I understand that we benefit from economies of scale, and a rising tide lifts all boats, and any other aphorisms or metaphors we'd like to go along with that. But I think, on the back of the SHA-1 deprecation woes, we shouldn't be needlessly coupling independent systems, nor should we be trying to expand the scope unless and until we've got better vectors for participation, discussion, and feedback.




On Thu, Jan 5, 2017 at 12:22 PM, Jeremy Rowley <jeremy.rowley at digicert.com <mailto:jeremy.rowley at digicert.com> > wrote:

Why would you consider it a bad security design? It’s just an SSL cert with an otherName included. There’s really nothing else that differentiates them.  


From: Ryan Sleevi [mailto:sleevi at google.com <mailto:sleevi at google.com> ] 
Sent: Thursday, January 5, 2017 12:43 PM
To: Jeremy Rowley <jeremy.rowley at digicert.com <mailto:jeremy.rowley at digicert.com> >
Cc: CA/Browser Forum Public Discussion List <public at cabforum.org <mailto:public at cabforum.org> >
Subject: Re: [cabfpub] Ballot 184: rfc822Names and otherNames




On Thu, Jan 5, 2017 at 9:51 AM, Jeremy Rowley <jeremy.rowley at digicert.com <mailto:jeremy.rowley at digicert.com> > wrote:

3)     The browsers are part of the HotSpot program. The WFA membership includes Apple, Microsoft, and Google.  As Ryan points out, the representatives are not necessarily the same, but, nevertheless, browsers are interested in the project. This group should provide browsers with the option of reusing their trust store as part of the program (Erwann pointed out that Microsoft has already done this). Forcing browsers to have two separate trust stores on the same platform doesn’t make much sense where the two programs are essentially compatible minus a few points.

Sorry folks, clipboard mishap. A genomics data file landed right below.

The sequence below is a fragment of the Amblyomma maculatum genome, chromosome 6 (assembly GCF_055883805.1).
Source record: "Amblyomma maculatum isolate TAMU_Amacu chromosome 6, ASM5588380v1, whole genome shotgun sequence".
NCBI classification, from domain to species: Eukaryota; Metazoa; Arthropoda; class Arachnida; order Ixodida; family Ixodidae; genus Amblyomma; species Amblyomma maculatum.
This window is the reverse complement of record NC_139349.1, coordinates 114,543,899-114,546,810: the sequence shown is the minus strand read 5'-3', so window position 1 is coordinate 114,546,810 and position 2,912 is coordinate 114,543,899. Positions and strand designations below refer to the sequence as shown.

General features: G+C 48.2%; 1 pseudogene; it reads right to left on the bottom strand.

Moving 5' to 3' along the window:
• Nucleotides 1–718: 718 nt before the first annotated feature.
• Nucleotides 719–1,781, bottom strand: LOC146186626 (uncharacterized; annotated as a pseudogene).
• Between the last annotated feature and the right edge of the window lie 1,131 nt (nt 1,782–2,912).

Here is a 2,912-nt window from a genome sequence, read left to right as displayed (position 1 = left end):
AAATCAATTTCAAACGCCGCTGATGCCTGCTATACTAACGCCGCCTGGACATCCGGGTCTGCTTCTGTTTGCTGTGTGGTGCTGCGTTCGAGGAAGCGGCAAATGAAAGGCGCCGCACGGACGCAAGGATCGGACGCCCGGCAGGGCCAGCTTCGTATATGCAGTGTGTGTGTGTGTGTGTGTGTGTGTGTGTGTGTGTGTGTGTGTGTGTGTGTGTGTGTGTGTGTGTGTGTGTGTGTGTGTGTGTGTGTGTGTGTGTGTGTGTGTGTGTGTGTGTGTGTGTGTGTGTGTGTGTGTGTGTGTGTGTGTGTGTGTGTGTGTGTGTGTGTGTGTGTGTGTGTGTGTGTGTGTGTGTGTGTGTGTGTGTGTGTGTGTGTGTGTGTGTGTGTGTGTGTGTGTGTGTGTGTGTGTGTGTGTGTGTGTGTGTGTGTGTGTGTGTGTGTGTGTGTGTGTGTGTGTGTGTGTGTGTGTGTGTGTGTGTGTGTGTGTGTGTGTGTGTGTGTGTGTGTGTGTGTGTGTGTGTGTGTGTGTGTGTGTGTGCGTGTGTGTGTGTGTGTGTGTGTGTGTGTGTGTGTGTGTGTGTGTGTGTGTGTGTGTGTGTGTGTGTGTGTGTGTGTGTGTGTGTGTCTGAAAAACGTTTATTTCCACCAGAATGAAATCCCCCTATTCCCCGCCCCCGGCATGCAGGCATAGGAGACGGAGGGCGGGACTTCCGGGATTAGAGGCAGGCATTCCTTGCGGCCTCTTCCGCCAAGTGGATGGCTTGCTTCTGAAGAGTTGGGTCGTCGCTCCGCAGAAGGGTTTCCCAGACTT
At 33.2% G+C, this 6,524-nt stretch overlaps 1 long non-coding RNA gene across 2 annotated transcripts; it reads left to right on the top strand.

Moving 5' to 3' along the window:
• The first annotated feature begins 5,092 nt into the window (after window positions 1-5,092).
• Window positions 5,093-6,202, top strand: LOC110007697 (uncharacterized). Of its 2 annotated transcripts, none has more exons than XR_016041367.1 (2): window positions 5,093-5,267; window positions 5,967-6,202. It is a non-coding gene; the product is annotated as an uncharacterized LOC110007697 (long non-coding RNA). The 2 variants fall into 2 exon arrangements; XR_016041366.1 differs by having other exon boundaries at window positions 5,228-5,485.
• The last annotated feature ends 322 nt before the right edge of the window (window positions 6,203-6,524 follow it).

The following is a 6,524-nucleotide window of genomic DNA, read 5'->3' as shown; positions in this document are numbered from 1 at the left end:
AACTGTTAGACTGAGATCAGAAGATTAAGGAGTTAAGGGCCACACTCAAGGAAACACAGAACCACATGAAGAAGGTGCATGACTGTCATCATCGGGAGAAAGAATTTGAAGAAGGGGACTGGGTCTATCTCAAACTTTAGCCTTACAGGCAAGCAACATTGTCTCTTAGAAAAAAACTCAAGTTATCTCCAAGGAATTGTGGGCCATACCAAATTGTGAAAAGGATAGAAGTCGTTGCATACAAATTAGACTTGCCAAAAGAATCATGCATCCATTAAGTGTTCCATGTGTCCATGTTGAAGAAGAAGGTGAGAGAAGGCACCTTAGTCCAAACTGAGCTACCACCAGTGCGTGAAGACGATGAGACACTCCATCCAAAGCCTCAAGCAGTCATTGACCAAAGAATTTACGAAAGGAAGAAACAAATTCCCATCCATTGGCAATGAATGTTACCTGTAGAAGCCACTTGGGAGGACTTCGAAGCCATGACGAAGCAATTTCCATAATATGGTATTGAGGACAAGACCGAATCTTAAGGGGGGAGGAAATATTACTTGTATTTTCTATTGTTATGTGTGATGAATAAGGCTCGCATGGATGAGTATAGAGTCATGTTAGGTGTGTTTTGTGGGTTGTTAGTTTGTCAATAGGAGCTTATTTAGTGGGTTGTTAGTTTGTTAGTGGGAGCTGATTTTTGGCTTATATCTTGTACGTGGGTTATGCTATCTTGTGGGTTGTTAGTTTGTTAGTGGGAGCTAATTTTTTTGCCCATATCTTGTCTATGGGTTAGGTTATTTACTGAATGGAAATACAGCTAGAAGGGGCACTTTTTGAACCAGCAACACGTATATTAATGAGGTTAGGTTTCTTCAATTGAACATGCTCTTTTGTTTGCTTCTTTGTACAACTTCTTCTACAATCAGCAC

I'm sorry, this is simply not articulated as to why browsers care.


More concretely: You've not demonstrated why there is a need for a second trust store at all. If Starbucks wants to run a captive portal, it can and should use a publicly trusted CA cert to the captive portal (e.g. https://captive.starbuckswifi.com ). It shouldn't create a 'shadow trust store' for captive portal signin pages (as the WFA has done), and there's zero incentive to browsers to support that.


4)     Allowing WFA otherNames invites interoperability from other groups. I think showing the public that this group is willing to interoperate with the WFA invites other groups to bring their use cases forward and see whether we can accommodate them. I’d rather know the various ways people would like to use public trust than have everyone assume the public trust industry is impossible to work with.

I would rather we resolve the many governance issues first, since we have repeatedly made clear that's a precondition to expanding the scope of the Forums' activities.


As it stands, I think we'd be fairly opposed to both the rfc822Name proposal and the WFA proposal. SRVNames are and remain a good idea, but rfc822Name has significant interoperability and legacy concerns, and the WFA stuff is just... bad security design.